When we finally surrender to the process of allowing God to show us some of the finer (or is that worse?) aspects of who we are, it doesn’t take too long for most of us to realize the battling and warring going on in our souls is not easy to acknowledge, let alone change. After all, if I have some responsibility in creating the circumstances that lead to discord—a nice way to describe home-front war—then that means I need to be part of the resolution. Or better yet, work things out with God before I ever unleash my stuff on the other guy.

Accountability…

Christians, me included, are fond of repeating the Scripture about how God loves “to work all things to good for those who love Him and are called according to His purpose.” (Romans 8:28) Well, thank goodness!

On the other hand, there is something much larger at stake when it comes to living in peace, personally or corporately: In the end it is not enough to wage war to achieve justice without treating the underlying causes. "Injustice, excessive economic or social inequalities, envy, distrust, and pride raging among men and nations constantly threaten peace and cause wars. Everything done to overcome these disorders contributes to building up peace and avoiding war" [CCC 2317]. The Church has no illusions that true justice and peace can be attained before the Coming of the Lord. It is the duty of men of good will to work towards it, nonetheless.”

Yes, this applies to governments and nations. And yes, this applies to you and me.

Maybe the real question we need to ask ourselves and ponder with God when we are thinking and feeling war-like is this: have I truly exhausted all efforts to achieve peace? 

To move through daily life with this kind of heart attitude does not mean caving in or acquiescing to the most literate or loud person in the room. What it does mean is being the kind of Christ-servant who God can depend upon to go the extra mile for the sake of bringing about true peace and justice. From God’s perspective, this will always begin with my heart and my home before extending to my community and my country. 

Is there some kind of war going on in my soul?

How do I feel about cooperating with God to get to the root of the unrest?

What does “once all peace efforts have failed” mean to me?






Wednesday, July 9, 2014

Into the Marinade



By Micky Wolf

Doesn’t look all that appetizing at this stage, eh?

On the other hand, one of a cook’s favorite methods for creating a tasty, tender, juicy meat entrĂ©e is to give it plenty of time in a marinade. Whether in the form of a dry rub or a palate-pleasing combination of herbs and extra virgin olive oil, the purpose is the same—to tenderize and flavor.

Hmm…moments of your life ever bear a resemblance to this process?

Softening the tough places…

The human heart is an amazing organ. Absolutely necessary for our physical body to function, it also serves as the residence for our soul and spirit. All that we are and do is connected with our heart, and our heart-health.

Nonetheless, most of us need some tenderizing. Oftentimes this concerns our wherewithal to love God, others or self. Have some selfish tendencies? Harboring a few subtle prejudices or judgments? Acquiescing to fear and resisting making a choice or taking action? No problem for God. His business—if we allow Him to apply His Truth to the way we think, feel and behave—will most assuredly soften and eliminate these tough spots.

The Divine process of tenderizing is unique to each of us; however, what we do share is the manner in which He produces a more pleasing end result. God frequently works through the circumstances of our lives—the unpleasant, the painful, the unexpected—to demonstrate His strength and power. In Love, He gives us the time He knows is necessary to transform us into a more Christ-like nature.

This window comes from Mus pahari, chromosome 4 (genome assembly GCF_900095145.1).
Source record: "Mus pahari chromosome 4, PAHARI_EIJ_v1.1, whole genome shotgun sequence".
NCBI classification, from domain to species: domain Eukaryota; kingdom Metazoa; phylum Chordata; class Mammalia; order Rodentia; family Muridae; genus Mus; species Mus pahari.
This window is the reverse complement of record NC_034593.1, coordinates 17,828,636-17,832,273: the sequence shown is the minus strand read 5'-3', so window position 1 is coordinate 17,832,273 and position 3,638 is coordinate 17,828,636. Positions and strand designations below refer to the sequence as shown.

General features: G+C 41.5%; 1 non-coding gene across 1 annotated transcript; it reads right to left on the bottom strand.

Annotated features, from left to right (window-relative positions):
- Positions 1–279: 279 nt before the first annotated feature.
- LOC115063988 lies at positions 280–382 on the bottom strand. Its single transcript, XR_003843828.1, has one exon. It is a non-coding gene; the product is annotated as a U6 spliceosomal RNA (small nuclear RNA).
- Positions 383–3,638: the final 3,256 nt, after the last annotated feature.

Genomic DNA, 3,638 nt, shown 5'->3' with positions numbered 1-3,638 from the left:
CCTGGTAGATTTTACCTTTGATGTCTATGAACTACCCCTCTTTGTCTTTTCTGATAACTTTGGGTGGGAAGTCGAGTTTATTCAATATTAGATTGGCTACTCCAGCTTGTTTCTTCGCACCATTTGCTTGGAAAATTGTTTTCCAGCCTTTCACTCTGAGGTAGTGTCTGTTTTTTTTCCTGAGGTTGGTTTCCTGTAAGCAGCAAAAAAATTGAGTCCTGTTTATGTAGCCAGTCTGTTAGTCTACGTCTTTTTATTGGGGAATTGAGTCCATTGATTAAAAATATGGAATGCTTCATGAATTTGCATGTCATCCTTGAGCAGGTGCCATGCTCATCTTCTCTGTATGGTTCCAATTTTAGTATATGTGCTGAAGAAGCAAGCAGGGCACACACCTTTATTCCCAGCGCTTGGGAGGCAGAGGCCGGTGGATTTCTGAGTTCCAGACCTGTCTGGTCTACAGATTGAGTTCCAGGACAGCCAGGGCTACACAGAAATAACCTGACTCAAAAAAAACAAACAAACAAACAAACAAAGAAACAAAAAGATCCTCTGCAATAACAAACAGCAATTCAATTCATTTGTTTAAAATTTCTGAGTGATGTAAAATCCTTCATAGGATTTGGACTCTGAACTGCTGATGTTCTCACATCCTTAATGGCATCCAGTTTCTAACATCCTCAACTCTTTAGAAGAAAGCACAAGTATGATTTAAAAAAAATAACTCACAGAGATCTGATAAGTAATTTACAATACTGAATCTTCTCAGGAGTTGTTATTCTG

Along with circumstances, God works through people—family, friends, total strangers—to get our attention and show us a better way. These encounters are critical in effectively softening a hardened heart. Lest we have any doubt, recall a recent incident when the actions of a person you care about hurt deeply and left an imprint on your soul. If we hope to forgive, or be forgiven, we need to be tender, towards others and self.

Adding complex flavors…

What you cannot see by looking at the chicken is the kinds of herbs and spices used in the marinade. And here’s the best part—it doesn’t matter. That they are mixed with the olive oil is what is important.

When God chooses to focus on our need to be more flavorful Christians, He comes up with a blend of ‘seasonings’ that will produce a tasty servant-dish indeed.

The aforementioned selfishness? Have rooms stuffed with stuff? An abundance of finances? A gift or skill that needs to exercised and used? You can be sure you will experience many opportunities to give of your resources, time, and talent.

Those judgmental attitudes? It may seem every event and personal ideology you least agree with or find downright contemptible will touch your daily life. You may feel less threatened if those people and things show up on your television or other form of technology (changing channels is easy enough), but more likely, the flavors God chooses to enhance your nature will manifest through the person at your dinner table or sitting beside you on the plane—or standing in front of you at the grocery check-out.

And that fear that tends to dominate? God won’t waste one unsettling or scary incident (at least to you) in order to help you cooperate with His grace and get your life in motion, no matter how small the steps forward. How better to help us become courageous than by stirring up our faith, hope and trust in He who is greater than any challenge or difficulty we face?

Hidden in plain sight…

It is necessary to place the marinating chicken in the refrigerator for at least an hour, preferably several, but no more than one day before it is to be used.

The reality is you or I won’t be treated this way, and yet, we can count on some similarities to being transformed IF we choose to say yes and surrender to the fullness of God’s will in our life rather than our own.

Resting in God’s marinade typically includes:

…being put on a shelf for awhile, seen but maybe not heard

…being subjected to misunderstanding or rejection by those who don’t know or comprehend what is happening

…being patient and letting God work rather than trying to do it ourselves

...giving the process the necessary time rather than shorten or circumvent the discomfort we may experience

Have to tell you—when I removed the chicken from the bag to grill for dinner that evening, my beloved couldn’t stop raving about how tasty it was.

“You have to use that marinade again!” Well, at least that’s what he seemed to be saying amidst mouthfuls. I heartily agree.

Go for it, God. We anticipate your flavorful results!

Ever felt like God was seasoning your spiritual life?

How would you describe the process?

Are you willing to be willing to become more fully the person He has created you to be,
especially when it is uncomfortable?